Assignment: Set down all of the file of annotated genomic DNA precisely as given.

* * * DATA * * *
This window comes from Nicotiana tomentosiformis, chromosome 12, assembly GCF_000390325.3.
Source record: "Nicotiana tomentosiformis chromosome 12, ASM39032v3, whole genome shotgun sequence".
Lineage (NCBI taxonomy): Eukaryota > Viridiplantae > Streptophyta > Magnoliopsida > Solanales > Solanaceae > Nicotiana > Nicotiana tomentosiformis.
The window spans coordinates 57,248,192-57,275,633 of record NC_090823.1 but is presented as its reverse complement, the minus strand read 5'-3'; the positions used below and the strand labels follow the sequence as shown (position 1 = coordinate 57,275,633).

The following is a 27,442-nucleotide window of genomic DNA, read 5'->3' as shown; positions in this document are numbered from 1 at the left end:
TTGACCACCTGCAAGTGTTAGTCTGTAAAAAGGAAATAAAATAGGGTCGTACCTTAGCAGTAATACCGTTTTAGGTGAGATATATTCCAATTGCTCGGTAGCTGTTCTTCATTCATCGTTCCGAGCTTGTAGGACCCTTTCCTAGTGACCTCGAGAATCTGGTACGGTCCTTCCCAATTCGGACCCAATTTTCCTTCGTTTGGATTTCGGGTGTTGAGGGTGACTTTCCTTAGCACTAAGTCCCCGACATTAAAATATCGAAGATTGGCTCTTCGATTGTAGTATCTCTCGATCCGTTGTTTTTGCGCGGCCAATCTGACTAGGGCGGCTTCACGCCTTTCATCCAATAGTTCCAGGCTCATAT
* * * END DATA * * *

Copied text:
This window comes from Nicotiana tomentosiformis, chromosome 12, assembly GCF_000390325.3.
Source record: "Nicotiana tomentosiformis chromosome 12, ASM39032v3, whole genome shotgun sequence".
Lineage (NCBI taxonomy): Eukaryota > Viridiplantae > Streptophyta > Magnoliopsida > Solanales > Solanaceae > Nicotiana > Nicotiana tomentosiformis.
The window spans coordinates 57,248,192-57,275,633 of record NC_090823.1 but is presented as its reverse complement, the minus strand read 5'-3'; the positions used below and the strand labels follow the sequence as shown (position 1 = coordinate 57,275,633).

The following is a 27,442-nucleotide window of genomic DNA, read 5'->3' as shown; positions in this document are numbered from 1 at the left end:
TTGACCACCTGCAAGTGTTAGTCTGTAAAAAGGAAATAAAATAGGGTCGTACCTTAGCAGTAATACCGTTTTAGGTGAGATATATTCCAATTGCTCGGTAGCTGTTCTTCATTCATCGTTCCGAGCTTGTAGGACCCTTTCCTAGTGACCTCGAGAATCTGGTACGGTCCTTCCCAATTCGGACCCAATTTTCCTTCGTTTGGATTTCGGGTGTTGAGGGTGACTTTCCTTAGCACTAAGTCCCCGACATTAAAATATCGAAGATTGGCTCTTCGATTGTAGTATCTCTCGATCCGTTGTTTTTGCGCGGCCAATCTGACTAGGGCGGCTTCACGCCTTTCATCCAATAGTTCCAGGCTCATAT